UCSF Study First to Examine Health Impact of Casino Smoking Ban
Commercial casinos throughout the country are often exempt from smoke-free workplace laws. Now a new study led by UC San Francisco has found that when smoking is banned in casinos, it results in considerably fewer emergency calls for ambulances.
The study is the first to examine the health impact of smoking bans in casinos.
Stanton A. Glantz, PhD
The authors conclude that if smoke-free laws were to apply to casinos as well as other businesses, it would prevent many medical emergencies and reduce public health costs.
“Our study suggests that exempting casinos from smoke-free laws means that more people will suffer medical emergencies as a result,” said lead author Stanton A. Glantz, PhD, UCSF professor of medicine and director of the Center for Tobacco Control Research and Education at UCSF.
“The research shows strong evidence of a significant drop in ambulance calls due to less secondhand smoke exposure,” Glantz said. “Inhaling secondhand smoke increases the likelihood of dangers with blood clots and makes it more difficult for arteries to expand properly – changes that can trigger heart attacks. Legislative and tribal exemptions for casinos, which are all too common, are potentially putting employees and customers at risk of secondhand smoke exposure.”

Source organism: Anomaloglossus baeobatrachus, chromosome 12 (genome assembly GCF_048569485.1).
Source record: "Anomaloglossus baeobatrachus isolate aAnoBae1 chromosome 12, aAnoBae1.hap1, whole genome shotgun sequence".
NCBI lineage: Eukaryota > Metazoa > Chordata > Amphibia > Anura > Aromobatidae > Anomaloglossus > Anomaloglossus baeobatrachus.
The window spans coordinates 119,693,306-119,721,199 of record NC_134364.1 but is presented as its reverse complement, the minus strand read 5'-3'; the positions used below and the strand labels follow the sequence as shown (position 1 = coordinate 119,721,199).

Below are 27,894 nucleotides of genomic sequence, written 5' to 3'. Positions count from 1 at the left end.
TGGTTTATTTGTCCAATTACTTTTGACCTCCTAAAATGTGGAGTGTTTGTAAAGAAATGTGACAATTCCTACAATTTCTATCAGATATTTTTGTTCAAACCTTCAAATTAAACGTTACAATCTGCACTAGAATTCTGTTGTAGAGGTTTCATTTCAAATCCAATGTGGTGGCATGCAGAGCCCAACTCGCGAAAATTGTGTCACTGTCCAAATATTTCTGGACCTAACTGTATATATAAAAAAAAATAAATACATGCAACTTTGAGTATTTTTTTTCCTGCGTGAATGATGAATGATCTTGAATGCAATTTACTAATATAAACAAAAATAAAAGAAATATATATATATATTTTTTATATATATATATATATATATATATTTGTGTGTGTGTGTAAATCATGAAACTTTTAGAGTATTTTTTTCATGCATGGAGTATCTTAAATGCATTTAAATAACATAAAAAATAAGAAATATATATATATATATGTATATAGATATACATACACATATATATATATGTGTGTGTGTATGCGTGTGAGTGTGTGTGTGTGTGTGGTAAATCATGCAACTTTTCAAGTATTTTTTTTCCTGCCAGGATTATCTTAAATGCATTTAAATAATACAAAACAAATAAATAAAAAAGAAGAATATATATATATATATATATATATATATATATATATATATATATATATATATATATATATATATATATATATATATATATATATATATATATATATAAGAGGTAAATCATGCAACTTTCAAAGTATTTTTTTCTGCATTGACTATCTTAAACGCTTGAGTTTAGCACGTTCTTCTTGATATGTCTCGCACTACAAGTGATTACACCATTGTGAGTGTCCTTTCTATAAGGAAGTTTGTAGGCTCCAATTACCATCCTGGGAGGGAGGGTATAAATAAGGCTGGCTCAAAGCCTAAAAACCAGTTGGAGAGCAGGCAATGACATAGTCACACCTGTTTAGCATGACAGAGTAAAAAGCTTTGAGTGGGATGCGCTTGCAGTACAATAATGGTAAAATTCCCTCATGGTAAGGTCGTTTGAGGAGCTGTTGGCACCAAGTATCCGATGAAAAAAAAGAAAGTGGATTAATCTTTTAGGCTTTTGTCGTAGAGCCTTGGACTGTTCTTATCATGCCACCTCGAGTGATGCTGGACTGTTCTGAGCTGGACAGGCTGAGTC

For decades, Glantz and his colleagues at UCSF have been pioneers in tobacco research, disclosing how the tobacco industry manipulated its products and led the public into cigarette addiction.
The latest research was published on Aug. 5 in the American Heart Association journal Circulation.
Colorado Case Study
Currently, the majority of states allow smoking in state-regulated gambling. Most tribal casinos also allow smoking.
The new research centered on Gilpin County, a rural community in the high country of Colorado that is about an hour outside Denver. A major tourist destination, the county has more than two dozen casinos in its gaming district, which occupies about 3 square miles of the county. Approximately, 6,000 people live in the county, but the researchers said that more than 40,000 people at a time are working or visiting the area.
The study tracked more than 16,600 ambulance calls from January 2000 through December 2012.
Colorado put a law into effect in 2006 requiring workplaces, restaurants, bars and other public spaces – but not casinos – to be smoke-free. Ambulance calls dropped nearly 23 percent in these places. During that timeframe, there was no significant change in calls from casinos that continued to allow smoking.
Two years later, when the smoking ban was expanded to include casinos, ambulance calls from casinos dropped nearly 20 percent while there was no further change at other locations.
The researchers say the results have important implications for clinicians and policy makers “since they show big, fast effects of eliminating secondhand smoke.”
“The message to policymakers is clear: stop granting casinos exemptions,” Glantz said.
The study was co-authored by Erin Gibbs, deputy director of the Gilpin Ambulance Authority in Colorado.
The study was supported by the National Cancer Institute (Grant CA-61021).
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